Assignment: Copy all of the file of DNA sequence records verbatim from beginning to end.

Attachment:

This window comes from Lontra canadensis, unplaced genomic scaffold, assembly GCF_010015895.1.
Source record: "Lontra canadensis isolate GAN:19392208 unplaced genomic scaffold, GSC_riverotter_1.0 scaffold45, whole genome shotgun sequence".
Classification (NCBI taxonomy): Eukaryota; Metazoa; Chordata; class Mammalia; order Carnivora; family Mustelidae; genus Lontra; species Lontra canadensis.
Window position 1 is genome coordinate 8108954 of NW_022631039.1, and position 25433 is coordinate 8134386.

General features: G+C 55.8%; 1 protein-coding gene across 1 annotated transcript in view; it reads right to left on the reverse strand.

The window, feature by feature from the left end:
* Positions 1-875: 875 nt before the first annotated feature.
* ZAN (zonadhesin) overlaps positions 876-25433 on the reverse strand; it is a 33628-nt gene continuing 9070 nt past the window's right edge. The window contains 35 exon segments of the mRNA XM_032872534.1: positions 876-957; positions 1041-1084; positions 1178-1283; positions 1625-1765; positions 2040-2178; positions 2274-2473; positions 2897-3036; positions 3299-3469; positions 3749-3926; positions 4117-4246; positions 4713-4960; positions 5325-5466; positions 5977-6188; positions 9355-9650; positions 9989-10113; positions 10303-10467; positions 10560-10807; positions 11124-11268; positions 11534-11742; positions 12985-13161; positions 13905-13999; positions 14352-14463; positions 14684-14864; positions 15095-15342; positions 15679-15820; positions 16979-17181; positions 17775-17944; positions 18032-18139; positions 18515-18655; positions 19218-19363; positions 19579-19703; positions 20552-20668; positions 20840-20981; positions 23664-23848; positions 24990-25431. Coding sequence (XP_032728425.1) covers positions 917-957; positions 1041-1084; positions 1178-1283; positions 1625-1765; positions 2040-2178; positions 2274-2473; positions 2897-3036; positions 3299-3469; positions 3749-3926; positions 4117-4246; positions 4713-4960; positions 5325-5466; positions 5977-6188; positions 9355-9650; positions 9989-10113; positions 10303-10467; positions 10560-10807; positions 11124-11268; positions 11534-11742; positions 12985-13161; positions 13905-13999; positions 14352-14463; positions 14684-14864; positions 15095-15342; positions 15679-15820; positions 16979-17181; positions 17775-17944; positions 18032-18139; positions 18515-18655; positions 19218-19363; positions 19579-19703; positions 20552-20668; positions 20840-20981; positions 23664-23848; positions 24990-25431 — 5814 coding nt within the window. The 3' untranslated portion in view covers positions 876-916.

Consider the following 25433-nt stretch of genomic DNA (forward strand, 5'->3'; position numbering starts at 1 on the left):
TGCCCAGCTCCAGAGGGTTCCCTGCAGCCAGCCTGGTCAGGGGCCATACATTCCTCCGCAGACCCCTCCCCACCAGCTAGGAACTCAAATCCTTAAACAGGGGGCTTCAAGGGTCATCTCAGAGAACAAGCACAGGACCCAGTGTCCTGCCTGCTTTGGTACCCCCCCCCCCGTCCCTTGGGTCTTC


This window comes from Lontra canadensis, unplaced genomic scaffold, assembly GCF_010015895.1.
Source record: "Lontra canadensis isolate GAN:19392208 unplaced genomic scaffold, GSC_riverotter_1.0 scaffold45, whole genome shotgun sequence".
Classification (NCBI taxonomy): Eukaryota; Metazoa; Chordata; class Mammalia; order Carnivora; family Mustelidae; genus Lontra; species Lontra canadensis.
Window position 1 is genome coordinate 8108954 of NW_022631039.1, and position 25433 is coordinate 8134386.

General features: G+C 55.8%; 1 protein-coding gene across 1 annotated transcript in view; it reads right to left on the reverse strand.

The window, feature by feature from the left end:
* Positions 1-875: 875 nt before the first annotated feature.
* ZAN (zonadhesin) overlaps positions 876-25433 on the reverse strand; it is a 33628-nt gene continuing 9070 nt past the window's right edge. The window contains 35 exon segments of the mRNA XM_032872534.1: positions 876-957; positions 1041-1084; positions 1178-1283; positions 1625-1765; positions 2040-2178; positions 2274-2473; positions 2897-3036; positions 3299-3469; positions 3749-3926; positions 4117-4246; positions 4713-4960; positions 5325-5466; positions 5977-6188; positions 9355-9650; positions 9989-10113; positions 10303-10467; positions 10560-10807; positions 11124-11268; positions 11534-11742; positions 12985-13161; positions 13905-13999; positions 14352-14463; positions 14684-14864; positions 15095-15342; positions 15679-15820; positions 16979-17181; positions 17775-17944; positions 18032-18139; positions 18515-18655; positions 19218-19363; positions 19579-19703; positions 20552-20668; positions 20840-20981; positions 23664-23848; positions 24990-25431. Coding sequence (XP_032728425.1) covers positions 917-957; positions 1041-1084; positions 1178-1283; positions 1625-1765; positions 2040-2178; positions 2274-2473; positions 2897-3036; positions 3299-3469; positions 3749-3926; positions 4117-4246; positions 4713-4960; positions 5325-5466; positions 5977-6188; positions 9355-9650; positions 9989-10113; positions 10303-10467; positions 10560-10807; positions 11124-11268; positions 11534-11742; positions 12985-13161; positions 13905-13999; positions 14352-14463; positions 14684-14864; positions 15095-15342; positions 15679-15820; positions 16979-17181; positions 17775-17944; positions 18032-18139; positions 18515-18655; positions 19218-19363; positions 19579-19703; positions 20552-20668; positions 20840-20981; positions 23664-23848; positions 24990-25431 — 5814 coding nt within the window. The 3' untranslated portion in view covers positions 876-916.

Consider the following 25433-nt stretch of genomic DNA (forward strand, 5'->3'; position numbering starts at 1 on the left):
TGCCCAGCTCCAGAGGGTTCCCTGCAGCCAGCCTGGTCAGGGGCCATACATTCCTCCGCAGACCCCTCCCCACCAGCTAGGAACTCAAATCCTTAAACAGGGGGCTTCAAGGGTCATCTCAGAGAACAAGCACAGGACCCAGTGTCCTGCCTGCTTTGGTACCCCCCCCCCCGTCCCTTGGGTCTTC